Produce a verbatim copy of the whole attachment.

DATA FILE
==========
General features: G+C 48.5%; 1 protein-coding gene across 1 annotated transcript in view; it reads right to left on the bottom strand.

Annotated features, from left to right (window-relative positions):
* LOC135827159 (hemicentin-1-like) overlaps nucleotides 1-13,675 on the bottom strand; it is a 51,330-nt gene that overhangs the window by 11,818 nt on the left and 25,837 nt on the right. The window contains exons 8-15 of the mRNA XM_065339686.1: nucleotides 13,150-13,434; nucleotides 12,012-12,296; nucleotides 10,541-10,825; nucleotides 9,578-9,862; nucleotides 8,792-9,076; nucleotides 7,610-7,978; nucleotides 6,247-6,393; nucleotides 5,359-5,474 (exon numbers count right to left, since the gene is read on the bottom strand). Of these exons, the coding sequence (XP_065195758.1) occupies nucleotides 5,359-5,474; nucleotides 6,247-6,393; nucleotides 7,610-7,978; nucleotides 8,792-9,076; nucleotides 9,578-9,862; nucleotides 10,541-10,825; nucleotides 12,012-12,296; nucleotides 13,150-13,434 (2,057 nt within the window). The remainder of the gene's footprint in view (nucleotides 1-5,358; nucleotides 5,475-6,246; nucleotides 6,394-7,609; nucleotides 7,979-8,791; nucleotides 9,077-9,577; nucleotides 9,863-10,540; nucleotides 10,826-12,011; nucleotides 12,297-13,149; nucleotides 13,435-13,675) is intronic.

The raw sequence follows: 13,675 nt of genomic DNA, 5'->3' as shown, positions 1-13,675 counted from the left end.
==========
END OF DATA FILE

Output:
General features: G+C 48.5%; 1 protein-coding gene across 1 annotated transcript in view; it reads right to left on the bottom strand.

Annotated features, from left to right (window-relative positions):
* LOC135827159 (hemicentin-1-like) overlaps nucleotides 1-13,675 on the bottom strand; it is a 51,330-nt gene that overhangs the window by 11,818 nt on the left and 25,837 nt on the right. The window contains exons 8-15 of the mRNA XM_065339686.1: nucleotides 13,150-13,434; nucleotides 12,012-12,296; nucleotides 10,541-10,825; nucleotides 9,578-9,862; nucleotides 8,792-9,076; nucleotides 7,610-7,978; nucleotides 6,247-6,393; nucleotides 5,359-5,474 (exon numbers count right to left, since the gene is read on the bottom strand). Of these exons, the coding sequence (XP_065195758.1) occupies nucleotides 5,359-5,474; nucleotides 6,247-6,393; nucleotides 7,610-7,978; nucleotides 8,792-9,076; nucleotides 9,578-9,862; nucleotides 10,541-10,825; nucleotides 12,012-12,296; nucleotides 13,150-13,434 (2,057 nt within the window). The remainder of the gene's footprint in view (nucleotides 1-5,358; nucleotides 5,475-6,246; nucleotides 6,394-7,609; nucleotides 7,979-8,791; nucleotides 9,077-9,577; nucleotides 9,863-10,540; nucleotides 10,826-12,011; nucleotides 12,297-13,149; nucleotides 13,435-13,675) is intronic.

The raw sequence follows: 13,675 nt of genomic DNA, 5'->3' as shown, positions 1-13,675 counted from the left end.